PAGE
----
• I am curious what you and others do when they encounter that infrequent publication where the grammar, sentence structure & paragraph structure are a train wreck, for the reader anyway. I never make it through more than a few paragraphs of the intro when this happens, and simply delete the PDF from my files- even if the paper might have something important to say. I know in a sense this might be off topic, but I throw it out there because within the rubric of your points about reading, I thought it a relevant point.

  4. Meg, do you think reading whole papers is always the way to go? I ask because Brad Anholt once told me that he reads *every* Introduction (and *just* the Introduction) of *every* paper published in several leading ecology and evolution journals. That’s how he keeps up with the latest thinking and the current direction of the field as a whole.

    Obviously, we read differently for different purposes. But if the purpose is “keeping up with a very broad range of stuff”, I’m intrigued by Brad’s approach.

    • This is also a great question. When I started grad school, my advisor recommended a similar reading strategy to me. I can’t remember the specifics now — I know it was to read at least all the abstracts of journals like Ecology, Evolution, AmNat, and L&O, and I think it was to read more than just the abstracts, but I can’t recall exactly.

      I certainly don’t think reading whole papers is always the way to go. One challenge with #365papers has been figuring out when I’ve “read” a paper! If I just read an introduction, I wouldn’t record it as a paper I’d read. But, that said, I don’t necessarily read every word of every paper I record as reading! The part I’m most likely to skim (or skip entirely) is the methods section on a paper that’s relatively out of my area.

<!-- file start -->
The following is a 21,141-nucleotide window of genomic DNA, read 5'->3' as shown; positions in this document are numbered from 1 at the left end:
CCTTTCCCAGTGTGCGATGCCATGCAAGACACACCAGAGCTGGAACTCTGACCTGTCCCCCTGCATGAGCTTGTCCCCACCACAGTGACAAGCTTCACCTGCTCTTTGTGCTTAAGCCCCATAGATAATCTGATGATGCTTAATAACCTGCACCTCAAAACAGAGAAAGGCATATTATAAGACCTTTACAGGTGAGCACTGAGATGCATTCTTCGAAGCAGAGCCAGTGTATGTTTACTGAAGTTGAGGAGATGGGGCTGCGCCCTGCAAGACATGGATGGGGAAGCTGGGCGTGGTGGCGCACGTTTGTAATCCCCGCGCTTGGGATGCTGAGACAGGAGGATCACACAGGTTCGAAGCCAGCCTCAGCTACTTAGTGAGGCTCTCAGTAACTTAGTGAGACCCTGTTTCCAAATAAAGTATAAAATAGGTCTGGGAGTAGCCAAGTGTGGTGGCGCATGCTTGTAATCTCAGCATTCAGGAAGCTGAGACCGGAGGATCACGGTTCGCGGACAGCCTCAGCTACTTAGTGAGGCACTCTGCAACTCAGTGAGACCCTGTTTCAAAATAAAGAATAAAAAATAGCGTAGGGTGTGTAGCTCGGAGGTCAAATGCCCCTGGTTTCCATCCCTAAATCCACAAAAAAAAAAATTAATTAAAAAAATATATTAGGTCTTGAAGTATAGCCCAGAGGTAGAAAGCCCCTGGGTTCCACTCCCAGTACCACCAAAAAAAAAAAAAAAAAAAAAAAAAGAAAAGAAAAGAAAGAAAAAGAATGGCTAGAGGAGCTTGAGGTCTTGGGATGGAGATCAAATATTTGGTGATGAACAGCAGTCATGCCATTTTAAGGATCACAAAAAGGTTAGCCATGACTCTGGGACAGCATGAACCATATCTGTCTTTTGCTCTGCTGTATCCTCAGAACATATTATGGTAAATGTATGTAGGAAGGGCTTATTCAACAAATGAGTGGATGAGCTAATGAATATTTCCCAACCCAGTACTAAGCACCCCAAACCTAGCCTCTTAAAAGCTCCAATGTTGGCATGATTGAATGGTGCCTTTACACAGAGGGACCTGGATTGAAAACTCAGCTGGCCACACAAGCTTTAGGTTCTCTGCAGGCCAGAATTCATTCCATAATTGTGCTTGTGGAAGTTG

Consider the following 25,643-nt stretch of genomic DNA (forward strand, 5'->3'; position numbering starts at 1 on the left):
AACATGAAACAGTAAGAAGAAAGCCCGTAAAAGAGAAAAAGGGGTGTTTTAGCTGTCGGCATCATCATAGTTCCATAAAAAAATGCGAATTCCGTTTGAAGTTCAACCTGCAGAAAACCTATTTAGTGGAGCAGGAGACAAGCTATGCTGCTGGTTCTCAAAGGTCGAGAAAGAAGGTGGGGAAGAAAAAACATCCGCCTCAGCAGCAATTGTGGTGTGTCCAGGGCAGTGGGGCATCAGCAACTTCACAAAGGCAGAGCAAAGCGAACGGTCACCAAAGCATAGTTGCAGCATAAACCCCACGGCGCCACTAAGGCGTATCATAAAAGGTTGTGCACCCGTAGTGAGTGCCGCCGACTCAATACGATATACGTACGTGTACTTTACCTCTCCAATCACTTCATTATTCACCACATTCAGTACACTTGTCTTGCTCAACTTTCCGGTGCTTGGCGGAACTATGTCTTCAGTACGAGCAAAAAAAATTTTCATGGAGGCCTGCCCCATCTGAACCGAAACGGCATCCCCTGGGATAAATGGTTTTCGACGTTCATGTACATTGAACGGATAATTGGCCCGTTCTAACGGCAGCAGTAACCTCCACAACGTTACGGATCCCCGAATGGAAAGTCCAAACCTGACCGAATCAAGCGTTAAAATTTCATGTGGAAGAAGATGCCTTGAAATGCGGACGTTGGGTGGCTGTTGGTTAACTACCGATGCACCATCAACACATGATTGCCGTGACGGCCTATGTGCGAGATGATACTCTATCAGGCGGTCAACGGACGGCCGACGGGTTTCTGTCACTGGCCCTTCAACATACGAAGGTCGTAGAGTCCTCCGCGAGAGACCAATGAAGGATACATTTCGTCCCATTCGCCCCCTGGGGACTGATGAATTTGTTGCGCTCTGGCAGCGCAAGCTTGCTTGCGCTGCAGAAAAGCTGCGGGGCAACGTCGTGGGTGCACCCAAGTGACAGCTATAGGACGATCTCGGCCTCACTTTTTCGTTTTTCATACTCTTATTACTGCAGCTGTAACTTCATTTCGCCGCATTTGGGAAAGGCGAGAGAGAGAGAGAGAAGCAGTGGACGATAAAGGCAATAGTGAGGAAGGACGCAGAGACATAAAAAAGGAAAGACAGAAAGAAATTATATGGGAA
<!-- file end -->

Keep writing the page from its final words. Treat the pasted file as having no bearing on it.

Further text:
5. Thanks for posting. Definitely some nuggets in that TED talk. It’s reassuring to hear that it is needed and in fact good to take a break because there can be a certain amount of guilt attached to seemingly not “producing.” But in fact Pico Iyer is correct that we carrying experiences with us for a very long time (his trip to Korea revisted in his mind for like 25 years from a 3 day trip). Sometimes it is only in stringing together a lifetime of stuff that the epiphanies come. Life really happens in the spaces and the modern lifestyle does make that challenging sometimes. Going for a walk and running are great ways to free the mind. But don’t miss the life passing you on the journey by trying to force yourself to critically think about something you read. Those distractions that interrupt your thinking might just be important even if on the surface they seem stupid and irrelevant. Sometimes letting those thoughts just break the surface is like relieving a pressure valve which can be kind of really important. Glad I took time to go nowhere and peruse the blogs.

  6. Pingback: Philosophy of science 101 for ecologists: recommended readings | Dynamic Ecology